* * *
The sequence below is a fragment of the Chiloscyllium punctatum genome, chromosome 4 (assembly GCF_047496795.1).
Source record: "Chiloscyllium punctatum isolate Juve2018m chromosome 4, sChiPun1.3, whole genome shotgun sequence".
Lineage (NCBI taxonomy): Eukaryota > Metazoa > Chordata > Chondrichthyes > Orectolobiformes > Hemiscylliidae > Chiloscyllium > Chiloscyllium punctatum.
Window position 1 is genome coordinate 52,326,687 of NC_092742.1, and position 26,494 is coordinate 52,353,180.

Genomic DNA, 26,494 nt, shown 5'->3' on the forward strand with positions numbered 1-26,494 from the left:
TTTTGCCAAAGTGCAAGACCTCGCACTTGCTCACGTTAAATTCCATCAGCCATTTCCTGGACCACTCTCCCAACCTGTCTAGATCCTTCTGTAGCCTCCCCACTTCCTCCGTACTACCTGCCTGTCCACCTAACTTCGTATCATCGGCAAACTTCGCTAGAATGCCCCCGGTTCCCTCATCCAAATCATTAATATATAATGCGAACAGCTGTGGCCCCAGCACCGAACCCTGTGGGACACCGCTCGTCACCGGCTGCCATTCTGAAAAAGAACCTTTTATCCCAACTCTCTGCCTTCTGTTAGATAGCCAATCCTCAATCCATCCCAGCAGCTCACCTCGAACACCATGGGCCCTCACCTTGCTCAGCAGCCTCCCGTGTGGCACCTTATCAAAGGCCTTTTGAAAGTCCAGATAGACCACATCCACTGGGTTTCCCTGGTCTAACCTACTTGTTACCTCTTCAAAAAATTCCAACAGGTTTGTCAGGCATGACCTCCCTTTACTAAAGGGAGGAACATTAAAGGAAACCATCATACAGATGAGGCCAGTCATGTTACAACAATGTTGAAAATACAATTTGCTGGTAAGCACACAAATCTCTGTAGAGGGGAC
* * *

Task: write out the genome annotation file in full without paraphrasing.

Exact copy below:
The sequence below is a fragment of the Chiloscyllium punctatum genome, chromosome 4 (assembly GCF_047496795.1).
Source record: "Chiloscyllium punctatum isolate Juve2018m chromosome 4, sChiPun1.3, whole genome shotgun sequence".
Lineage (NCBI taxonomy): Eukaryota > Metazoa > Chordata > Chondrichthyes > Orectolobiformes > Hemiscylliidae > Chiloscyllium > Chiloscyllium punctatum.
Window position 1 is genome coordinate 52,326,687 of NC_092742.1, and position 26,494 is coordinate 52,353,180.

Genomic DNA, 26,494 nt, shown 5'->3' on the forward strand with positions numbered 1-26,494 from the left:
TTTTGCCAAAGTGCAAGACCTCGCACTTGCTCACGTTAAATTCCATCAGCCATTTCCTGGACCACTCTCCCAACCTGTCTAGATCCTTCTGTAGCCTCCCCACTTCCTCCGTACTACCTGCCTGTCCACCTAACTTCGTATCATCGGCAAACTTCGCTAGAATGCCCCCGGTTCCCTCATCCAAATCATTAATATATAATGCGAACAGCTGTGGCCCCAGCACCGAACCCTGTGGGACACCGCTCGTCACCGGCTGCCATTCTGAAAAAGAACCTTTTATCCCAACTCTCTGCCTTCTGTTAGATAGCCAATCCTCAATCCATCCCAGCAGCTCACCTCGAACACCATGGGCCCTCACCTTGCTCAGCAGCCTCCCGTGTGGCACCTTATCAAAGGCCTTTTGAAAGTCCAGATAGACCACATCCACTGGGTTTCCCTGGTCTAACCTACTTGTTACCTCTTCAAAAAATTCCAACAGGTTTGTCAGGCATGACCTCCCTTTACTAAAGGGAGGAACATTAAAGGAAACCATCATACAGATGAGGCCAGTCATGTTACAACAATGTTGAAAATACAATTTGCTGGTAAGCACACAAATCTCTGTAGAGGGGAC